The Solution for U.S. Energy Policy Is Really, Really Simple

By Alex Berezow, PhD — Feb 09, 2017
The perfect energy solution is really quite simple. Implementing it only requires political will and scientifically savvy voters. Unfortunately, both are in short supply.
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Some policy issues are so complicated, there appears to be no good or easy solution. Take foreign policy, for example. With nearly 200 countries in the world, each with its own strategic goals and interests, it is nearly impossible either to ensure that everybody gets along or to craft policies that advance American interests while treating everyone else fairly. Deception and communication barriers, such as language and culture, exacerbate the problem. Indeed, statecraft is a job full of contradiction and frustration. 

Not so for energy policy. This is one area in which, if so desired, America could go it alone. Better yet, the solution to America's energy problem would simultaneously solve climate change. That's a win-win. Here's how to do it: 

1. Build Generation IV nuclear power plants. There are several different kinds of Generation IV nuclear power plant designs possible, such as pebble bed and molten salt, but they all have one thing in common: They are meltdown-proof. This is not just "theoretical"; they are physically incapable of suffering a catastrophic failure because they have been fundamentally re-engineered. For instance, if a molten salt reactor fails, cleanup involves a broom and dustpan. China is building a pebble bed reactor that may go online later this year. And despite what activists say, nuclear waste can and should be stored safely at Yucca Mountain.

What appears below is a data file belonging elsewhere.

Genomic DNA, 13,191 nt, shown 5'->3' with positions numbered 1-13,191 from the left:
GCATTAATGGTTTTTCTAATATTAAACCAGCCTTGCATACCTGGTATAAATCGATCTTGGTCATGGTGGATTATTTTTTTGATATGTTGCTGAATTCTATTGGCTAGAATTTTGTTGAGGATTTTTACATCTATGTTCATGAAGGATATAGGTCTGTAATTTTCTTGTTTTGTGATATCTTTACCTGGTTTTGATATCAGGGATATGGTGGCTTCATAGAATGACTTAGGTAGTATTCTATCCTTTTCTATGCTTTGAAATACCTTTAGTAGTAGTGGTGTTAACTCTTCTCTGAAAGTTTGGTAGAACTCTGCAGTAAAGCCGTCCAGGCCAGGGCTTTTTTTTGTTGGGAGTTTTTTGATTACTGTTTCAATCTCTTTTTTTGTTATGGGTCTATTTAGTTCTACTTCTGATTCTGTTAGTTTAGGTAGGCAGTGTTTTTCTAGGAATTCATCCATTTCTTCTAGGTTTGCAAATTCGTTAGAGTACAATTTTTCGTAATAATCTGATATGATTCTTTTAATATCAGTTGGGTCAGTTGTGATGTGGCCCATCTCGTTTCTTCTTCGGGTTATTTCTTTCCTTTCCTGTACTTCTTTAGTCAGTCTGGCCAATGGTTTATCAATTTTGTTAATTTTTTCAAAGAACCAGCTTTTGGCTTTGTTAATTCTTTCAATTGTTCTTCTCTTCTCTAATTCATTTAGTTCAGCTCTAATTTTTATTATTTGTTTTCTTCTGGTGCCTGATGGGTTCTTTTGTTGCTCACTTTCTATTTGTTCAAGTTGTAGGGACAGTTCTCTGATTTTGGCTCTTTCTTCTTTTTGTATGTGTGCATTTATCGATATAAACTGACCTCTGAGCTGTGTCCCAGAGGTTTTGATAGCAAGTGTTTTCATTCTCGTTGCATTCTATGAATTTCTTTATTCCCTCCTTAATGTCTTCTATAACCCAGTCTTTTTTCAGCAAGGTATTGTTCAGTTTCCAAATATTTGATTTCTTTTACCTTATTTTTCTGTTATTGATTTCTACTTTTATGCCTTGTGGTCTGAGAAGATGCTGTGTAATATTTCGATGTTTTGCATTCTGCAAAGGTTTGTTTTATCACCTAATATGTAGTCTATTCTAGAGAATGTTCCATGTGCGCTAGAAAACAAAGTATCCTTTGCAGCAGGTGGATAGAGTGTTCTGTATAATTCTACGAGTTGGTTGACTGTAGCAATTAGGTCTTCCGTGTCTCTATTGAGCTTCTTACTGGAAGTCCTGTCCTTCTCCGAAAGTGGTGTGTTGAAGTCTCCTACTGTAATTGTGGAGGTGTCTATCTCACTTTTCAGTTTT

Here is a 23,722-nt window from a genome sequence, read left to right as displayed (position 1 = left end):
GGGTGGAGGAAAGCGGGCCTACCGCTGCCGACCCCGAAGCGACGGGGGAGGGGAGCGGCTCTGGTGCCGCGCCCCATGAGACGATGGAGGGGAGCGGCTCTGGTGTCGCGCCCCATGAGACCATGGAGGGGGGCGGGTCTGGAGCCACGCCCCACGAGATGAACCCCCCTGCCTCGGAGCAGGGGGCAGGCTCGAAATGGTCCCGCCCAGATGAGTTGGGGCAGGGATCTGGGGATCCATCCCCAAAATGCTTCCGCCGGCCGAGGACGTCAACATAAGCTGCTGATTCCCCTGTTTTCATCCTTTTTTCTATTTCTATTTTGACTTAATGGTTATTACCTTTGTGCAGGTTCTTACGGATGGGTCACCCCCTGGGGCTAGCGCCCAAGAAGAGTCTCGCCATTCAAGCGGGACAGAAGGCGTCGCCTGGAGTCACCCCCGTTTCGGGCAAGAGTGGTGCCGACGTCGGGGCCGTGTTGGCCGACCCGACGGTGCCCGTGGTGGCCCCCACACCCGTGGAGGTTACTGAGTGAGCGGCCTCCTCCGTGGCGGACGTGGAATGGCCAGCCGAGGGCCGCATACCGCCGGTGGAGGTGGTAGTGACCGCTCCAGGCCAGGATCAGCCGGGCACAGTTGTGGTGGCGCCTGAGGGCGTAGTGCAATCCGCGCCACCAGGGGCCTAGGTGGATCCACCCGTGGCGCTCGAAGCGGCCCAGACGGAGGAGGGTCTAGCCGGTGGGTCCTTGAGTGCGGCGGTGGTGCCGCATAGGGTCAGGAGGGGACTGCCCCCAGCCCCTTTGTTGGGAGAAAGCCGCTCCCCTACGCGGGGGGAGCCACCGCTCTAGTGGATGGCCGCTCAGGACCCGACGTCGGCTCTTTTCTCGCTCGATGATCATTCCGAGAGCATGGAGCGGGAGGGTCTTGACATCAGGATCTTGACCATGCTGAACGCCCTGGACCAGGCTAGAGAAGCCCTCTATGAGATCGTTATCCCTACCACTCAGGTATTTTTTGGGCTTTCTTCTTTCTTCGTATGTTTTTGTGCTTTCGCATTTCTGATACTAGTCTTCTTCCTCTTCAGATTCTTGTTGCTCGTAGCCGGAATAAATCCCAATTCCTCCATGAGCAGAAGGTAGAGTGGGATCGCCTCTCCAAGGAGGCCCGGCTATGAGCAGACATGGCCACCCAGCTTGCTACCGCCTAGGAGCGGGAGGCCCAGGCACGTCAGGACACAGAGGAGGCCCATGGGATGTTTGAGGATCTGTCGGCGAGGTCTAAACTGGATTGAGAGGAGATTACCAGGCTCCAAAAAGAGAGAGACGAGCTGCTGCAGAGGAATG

2. In the meantime, embrace fracking and natural gas. Like all fossil fuels, natural gas is an imperfect solution. It emits greenhouse gases, carbon dioxide when burned and methane from accidental leaks. But it's a temporary bridge fuel to a carbon-free future. Also, it is better for the environment than coal, and the fracking revolution has driven down the price of fossil fuels, which makes Vladimir Putin unhappy. Making Putin unhappy is a totally righteous thing to do. 

3. Upgrade energy infrastructure. Many technological hurdles remain in the way of a carbon-free future. Solar and wind power are intermittent. To address that, we must develop batteries or capacitors capable of storing energy when the sun isn't shining or the wind isn't blowing. (Developing better batteries will also encourage the production of more electric vehicles.) Furthermore, the power grid must be upgraded to carry electricity over long distances. A large solar installation in Arizona, for instance, would need to use ultra-high-voltage direct-current (UHVDC) power lines, rather than the alternating current (AC) lines typically used. 

4. Invest in solar and fusion research. Solar power is not yet efficient enough. (Highly efficient solar panels are outrageously expensive.) A breakthrough creating cheap, efficient solar power is surely on the horizon, but it has yet to happen. Fusion power, which harnesses the same reaction that powers the sun, turns out to be rather difficult to sustain on Earth. Both are research problems that the federal government can help to resolve by providing R&D funding (as opposed to subsidizing companies). In the distant future, solar and fusion will likely play a major role in powering the planet.

In summary, America's energy policy should be to use natural gas as we build meltdown-proof nuclear reactors and upgrade our infrastructure for a future powered exclusively by solar, wind, and fusion. 

The perfect energy solution is really quite simple. Implementing it only requires political will and scientifically savvy voters. Unfortunately, both are in short supply.


Alex Berezow, PhD

Former Vice President of Scientific Communications

Dr. Alex Berezow is a PhD microbiologist, science writer, and public speaker who specializes in the debunking of junk science for the American Council on Science and Health. He is also a member of the USA Today Board of Contributors and a featured speaker for The Insight Bureau. Formerly, he was the founding editor of RealClearScience.

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